Companies C and d and the balance of Company A, Ninth Pennsylvania Cavalry, had been formed in fours around the hill to charge with sabre should there be resistance. When the firing slacked they were ordered to charge, and did so, on the camp. Finding it almost abandoned, they galloped over the Watauga. Companies C and D filed left into a ploughed field to head off the retreating enemy. Company A kept the road, and at full charge came on them drawn up in two ranks by the roadside. Capt. Jones ordering them to throw down their arms at thirty paces, the rebels were so startled by the rush of horses and glancing of sabres that they all obeyed the order, but a half dozen, who came near to losing their lives by not doing so. There were two lieutenants and sevent-two men who surrendered and saved much blood-shedding. They were making their way to a log house close at hand–a capital fortress–which we would have been compelled to have stormed at once. Companies C and D went down the road and overhauled sixteen more. The short, sharp action cost several lives. One man of Company D, Seventh Ohio, shot dead; one man of Company A, Second Michigan, mortally wounded in the abdomen, and two of the twelve men, Company A, Ninth Pennsylvania, wounded in the leg; one had to be amputated and the man left with the rebel wounded. Of the rebel forces, there were two killed and fifteen wounded. Our surgeon assisted in dressing their wounded, and two of our wounded men were left at the station, Col. Love and Lieut. Hill promising they should have the same care as their own men. The two Lieutenants, Hill and ____, of the Sixty-second North Carolina, fought their commands with great gallantry. What a pity that it should be exerted in so evil a cause as the disruption of their country.
Our prisoners were all paroled on the road, and here, amounting to near four hundred and fifty, inclusive of one Colonel, two Majors, two Captains and five Lieutenants. It was now dark. The telegraph was instantly destroyed, the camp and the bridge fired, the arms broken and put on the locomotive, and after the bridge had fallen, steam was drawn on the engine and she was run over the abutment on to the burning mass below with a great crash. In our haste to expedite these matters we lost a prize of another locomotive and train that came up in sight at the burning bridge, reversed her wheels and scudded down the road toward Knoxville. Jeff Davis himself might have been on the train. It is the only thing we have to reproach ourselves for during the expedition as being left undone, or half done. There were two hundred and fifty cavalry came up after dark to reinforce the infantry. Hearing of the fight they wheeled about and marched over into North Carolina, reporting there were thirty thousand of us at the railway. Our men were ordered to feed their horses on the rebel corn, and rest for a few hours; but there was no rest after the excitement of the day and night, and at one O’clock on the night of December 30th, we commenced our retreat, and by strategy to baffle the enemy that our scouts told us were missing to cut us off and pursue us. We felt confident they must be great adepts if they could outmanoeuver Gen. and Col. Carter and our guides. Our poor horses were sinking under the severe toil of marching, and it became a matter of prime military necessity to replenish the stock or leave straggling men on our retreat. Every man having a worn-out horse was sent out with a sergeant or corporal to trade off his horse at any farm-house right or left,day and night, leaving his own horse in exchange, it taking only one to make a horse-trade Morgan fashion. Some hundreds of horses were thus pressed into the service, but some six unwary men fell behind the column and were captured by the rebel troops that were following us at a safe distance for themselves in our rear. I find that the Richmond papers give us the credit of doing no marauding, nor injury to private property. Our scouts informed us that five hours after we left Watauga river the enemy had sixteen hundred infantry and four pieces of artillery brought up by railway from Jonesboro or Greenville, and put upon our trail. We laughed at the idea of footmen and field-pieces following up the paths we came across the farms and lanes and ravines. Our guides certainly must have been coon-hunting over that country all their lives at dark nights, to have guided us so unerringly. We cog so that we left the horses to follow up in the dark, and although it felt sometimes as if both horse and saddle were going from under one and we going to perdition, we came out all right on the ravine bottom at last. Humphrey Marshall moved troops from Abingdon to Blountville on our right, and troops were moved from Rogersville to Kingsport to intercept us; but be passed between “Scylla” on the one hand and “Charybdis” on the other, and came out ahead of them all.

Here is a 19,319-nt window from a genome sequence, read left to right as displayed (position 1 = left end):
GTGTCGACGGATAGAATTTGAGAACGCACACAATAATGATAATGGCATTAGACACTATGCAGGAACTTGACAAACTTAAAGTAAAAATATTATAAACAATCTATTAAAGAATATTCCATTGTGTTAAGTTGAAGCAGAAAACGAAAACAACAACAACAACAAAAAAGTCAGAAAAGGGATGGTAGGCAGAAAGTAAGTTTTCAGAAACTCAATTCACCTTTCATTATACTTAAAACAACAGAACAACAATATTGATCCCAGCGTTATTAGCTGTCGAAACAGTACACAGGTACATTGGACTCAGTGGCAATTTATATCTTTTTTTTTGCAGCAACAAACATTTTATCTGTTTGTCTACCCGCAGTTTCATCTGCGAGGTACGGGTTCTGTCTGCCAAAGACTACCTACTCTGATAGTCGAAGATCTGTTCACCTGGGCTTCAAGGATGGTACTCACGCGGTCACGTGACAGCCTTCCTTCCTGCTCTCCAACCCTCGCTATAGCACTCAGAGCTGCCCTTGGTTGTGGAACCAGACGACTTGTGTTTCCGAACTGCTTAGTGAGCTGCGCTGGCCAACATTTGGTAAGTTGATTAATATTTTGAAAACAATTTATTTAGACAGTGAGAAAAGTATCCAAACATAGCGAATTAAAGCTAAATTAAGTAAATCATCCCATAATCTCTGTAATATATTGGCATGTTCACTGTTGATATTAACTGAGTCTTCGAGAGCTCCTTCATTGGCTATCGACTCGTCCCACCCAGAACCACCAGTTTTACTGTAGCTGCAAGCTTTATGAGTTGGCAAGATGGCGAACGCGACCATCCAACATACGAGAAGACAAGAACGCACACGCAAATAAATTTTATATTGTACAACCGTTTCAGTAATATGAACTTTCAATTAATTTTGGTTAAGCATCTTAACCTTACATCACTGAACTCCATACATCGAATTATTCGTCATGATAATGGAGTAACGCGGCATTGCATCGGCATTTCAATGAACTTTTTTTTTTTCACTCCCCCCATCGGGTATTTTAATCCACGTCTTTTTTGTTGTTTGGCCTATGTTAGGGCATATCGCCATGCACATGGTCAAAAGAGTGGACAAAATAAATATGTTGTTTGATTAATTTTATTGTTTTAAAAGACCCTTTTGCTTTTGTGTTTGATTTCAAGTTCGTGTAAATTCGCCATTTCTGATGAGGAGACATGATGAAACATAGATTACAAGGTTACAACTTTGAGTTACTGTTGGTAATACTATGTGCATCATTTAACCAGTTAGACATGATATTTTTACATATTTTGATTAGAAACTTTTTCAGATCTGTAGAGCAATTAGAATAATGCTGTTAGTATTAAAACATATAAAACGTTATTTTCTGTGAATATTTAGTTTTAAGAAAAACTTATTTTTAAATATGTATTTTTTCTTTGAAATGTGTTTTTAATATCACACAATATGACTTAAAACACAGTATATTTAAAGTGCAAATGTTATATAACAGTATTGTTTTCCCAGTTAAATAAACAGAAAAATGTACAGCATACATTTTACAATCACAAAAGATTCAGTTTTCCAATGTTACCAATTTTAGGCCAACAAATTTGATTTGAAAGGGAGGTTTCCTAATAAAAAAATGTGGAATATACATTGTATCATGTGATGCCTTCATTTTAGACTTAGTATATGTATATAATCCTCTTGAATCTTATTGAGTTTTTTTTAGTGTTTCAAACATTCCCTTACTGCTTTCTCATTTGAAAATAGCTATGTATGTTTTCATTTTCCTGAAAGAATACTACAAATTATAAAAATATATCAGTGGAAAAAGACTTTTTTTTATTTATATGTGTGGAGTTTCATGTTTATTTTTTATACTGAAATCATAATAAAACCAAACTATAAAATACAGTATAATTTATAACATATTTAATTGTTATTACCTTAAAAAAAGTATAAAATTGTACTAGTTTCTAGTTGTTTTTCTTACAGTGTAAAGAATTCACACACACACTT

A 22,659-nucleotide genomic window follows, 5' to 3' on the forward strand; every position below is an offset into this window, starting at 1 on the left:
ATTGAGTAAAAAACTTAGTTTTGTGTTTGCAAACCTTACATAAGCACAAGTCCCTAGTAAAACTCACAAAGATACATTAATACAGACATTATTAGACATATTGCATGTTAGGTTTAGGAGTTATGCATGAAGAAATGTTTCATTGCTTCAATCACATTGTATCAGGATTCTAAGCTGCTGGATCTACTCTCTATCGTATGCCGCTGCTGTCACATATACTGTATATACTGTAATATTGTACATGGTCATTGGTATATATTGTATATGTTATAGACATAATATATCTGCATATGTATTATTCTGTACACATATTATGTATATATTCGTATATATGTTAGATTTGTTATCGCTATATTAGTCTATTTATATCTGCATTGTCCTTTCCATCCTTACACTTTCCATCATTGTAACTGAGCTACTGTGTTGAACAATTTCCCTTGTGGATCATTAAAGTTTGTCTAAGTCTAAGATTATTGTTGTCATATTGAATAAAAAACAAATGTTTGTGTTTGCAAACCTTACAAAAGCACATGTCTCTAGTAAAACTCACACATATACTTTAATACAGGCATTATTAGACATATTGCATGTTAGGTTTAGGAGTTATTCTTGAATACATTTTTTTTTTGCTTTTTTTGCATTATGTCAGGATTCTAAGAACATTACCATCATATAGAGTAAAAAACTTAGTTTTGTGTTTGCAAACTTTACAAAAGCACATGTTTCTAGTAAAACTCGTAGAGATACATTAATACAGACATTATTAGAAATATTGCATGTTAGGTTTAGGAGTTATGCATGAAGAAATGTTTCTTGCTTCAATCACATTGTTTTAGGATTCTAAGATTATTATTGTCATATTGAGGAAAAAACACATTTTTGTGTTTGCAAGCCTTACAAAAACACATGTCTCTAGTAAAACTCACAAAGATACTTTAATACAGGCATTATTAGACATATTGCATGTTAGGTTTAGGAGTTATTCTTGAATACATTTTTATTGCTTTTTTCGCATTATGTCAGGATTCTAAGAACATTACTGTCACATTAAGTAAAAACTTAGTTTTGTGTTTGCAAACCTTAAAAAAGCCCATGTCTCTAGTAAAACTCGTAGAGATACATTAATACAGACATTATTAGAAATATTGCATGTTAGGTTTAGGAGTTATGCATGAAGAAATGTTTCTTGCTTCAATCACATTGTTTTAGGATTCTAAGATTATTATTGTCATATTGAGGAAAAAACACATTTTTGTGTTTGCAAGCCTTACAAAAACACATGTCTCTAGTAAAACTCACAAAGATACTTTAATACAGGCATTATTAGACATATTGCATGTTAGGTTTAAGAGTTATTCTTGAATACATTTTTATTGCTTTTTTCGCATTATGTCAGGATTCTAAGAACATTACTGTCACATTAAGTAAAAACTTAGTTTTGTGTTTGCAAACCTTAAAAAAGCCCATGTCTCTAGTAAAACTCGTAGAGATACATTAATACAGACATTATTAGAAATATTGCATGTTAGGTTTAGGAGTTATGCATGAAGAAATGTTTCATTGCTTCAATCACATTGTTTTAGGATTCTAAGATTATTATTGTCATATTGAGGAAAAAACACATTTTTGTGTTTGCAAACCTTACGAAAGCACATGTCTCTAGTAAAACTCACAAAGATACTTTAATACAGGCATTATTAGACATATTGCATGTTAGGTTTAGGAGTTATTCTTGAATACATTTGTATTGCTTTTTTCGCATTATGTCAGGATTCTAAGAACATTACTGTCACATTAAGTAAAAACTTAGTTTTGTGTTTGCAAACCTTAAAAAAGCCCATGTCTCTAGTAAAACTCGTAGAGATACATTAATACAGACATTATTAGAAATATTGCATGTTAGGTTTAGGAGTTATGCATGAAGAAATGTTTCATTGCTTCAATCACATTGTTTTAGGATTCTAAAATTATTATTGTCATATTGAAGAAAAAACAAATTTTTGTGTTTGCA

to be continued—-
Originally posted 2008-01-28 01:14:07.